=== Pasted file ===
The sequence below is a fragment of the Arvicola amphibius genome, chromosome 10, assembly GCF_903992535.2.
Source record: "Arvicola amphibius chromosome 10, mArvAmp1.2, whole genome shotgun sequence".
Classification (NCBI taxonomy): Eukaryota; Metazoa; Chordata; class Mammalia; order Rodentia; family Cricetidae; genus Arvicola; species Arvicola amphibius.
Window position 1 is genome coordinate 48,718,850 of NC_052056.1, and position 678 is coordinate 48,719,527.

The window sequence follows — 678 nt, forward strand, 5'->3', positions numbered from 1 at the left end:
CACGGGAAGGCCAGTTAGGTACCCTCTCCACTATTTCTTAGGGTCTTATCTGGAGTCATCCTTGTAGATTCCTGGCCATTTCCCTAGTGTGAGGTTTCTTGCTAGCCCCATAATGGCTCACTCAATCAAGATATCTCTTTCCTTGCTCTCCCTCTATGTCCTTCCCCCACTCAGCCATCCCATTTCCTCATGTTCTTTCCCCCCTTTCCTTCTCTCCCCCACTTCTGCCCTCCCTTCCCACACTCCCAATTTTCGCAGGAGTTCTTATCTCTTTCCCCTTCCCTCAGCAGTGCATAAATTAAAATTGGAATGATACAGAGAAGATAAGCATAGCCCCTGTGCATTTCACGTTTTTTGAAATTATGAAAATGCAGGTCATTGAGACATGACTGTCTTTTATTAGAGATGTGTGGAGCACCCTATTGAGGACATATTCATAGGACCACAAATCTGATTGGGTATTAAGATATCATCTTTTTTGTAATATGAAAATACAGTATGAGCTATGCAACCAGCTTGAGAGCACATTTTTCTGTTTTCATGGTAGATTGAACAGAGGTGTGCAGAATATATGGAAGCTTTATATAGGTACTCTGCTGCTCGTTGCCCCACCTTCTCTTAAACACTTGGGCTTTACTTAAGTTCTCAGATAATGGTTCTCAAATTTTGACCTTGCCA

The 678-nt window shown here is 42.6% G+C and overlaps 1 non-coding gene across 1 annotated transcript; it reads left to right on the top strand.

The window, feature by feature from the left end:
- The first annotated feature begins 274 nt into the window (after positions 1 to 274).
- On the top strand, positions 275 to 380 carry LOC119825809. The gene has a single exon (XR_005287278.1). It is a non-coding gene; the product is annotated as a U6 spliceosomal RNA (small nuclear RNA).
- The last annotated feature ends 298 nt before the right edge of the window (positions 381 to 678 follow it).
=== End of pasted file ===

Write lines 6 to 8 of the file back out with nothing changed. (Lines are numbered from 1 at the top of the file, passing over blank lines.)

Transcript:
CACGGGAAGGCCAGTTAGGTACCCTCTCCACTATTTCTTAGGGTCTTATCTGGAGTCATCCTTGTAGATTCCTGGCCATTTCCCTAGTGTGAGGTTTCTTGCTAGCCCCATAATGGCTCACTCAATCAAGATATCTCTTTCCTTGCTCTCCCTCTATGTCCTTCCCCCACTCAGCCATCCCATTTCCTCATGTTCTTTCCCCCCTTTCCTTCTCTCCCCCACTTCTGCCCTCCCTTCCCACACTCCCAATTTTCGCAGGAGTTCTTATCTCTTTCCCCTTCCCTCAGCAGTGCATAAATTAAAATTGGAATGATACAGAGAAGATAAGCATAGCCCCTGTGCATTTCACGTTTTTTGAAATTATGAAAATGCAGGTCATTGAGACATGACTGTCTTTTATTAGAGATGTGTGGAGCACCCTATTGAGGACATATTCATAGGACCACAAATCTGATTGGGTATTAAGATATCATCTTTTTTGTAATATGAAAATACAGTATGAGCTATGCAACCAGCTTGAGAGCACATTTTTCTGTTTTCATGGTAGATTGAACAGAGGTGTGCAGAATATATGGAAGCTTTATATAGGTACTCTGCTGCTCGTTGCCCCACCTTCTCTTAAACACTTGGGCTTTACTTAAGTTCTCAGATAATGGTTCTCAAATTTTGACCTTGCCA

The 678-nt window shown here is 42.6% G+C and overlaps 1 non-coding gene across 1 annotated transcript; it reads left to right on the top strand.

The window, feature by feature from the left end: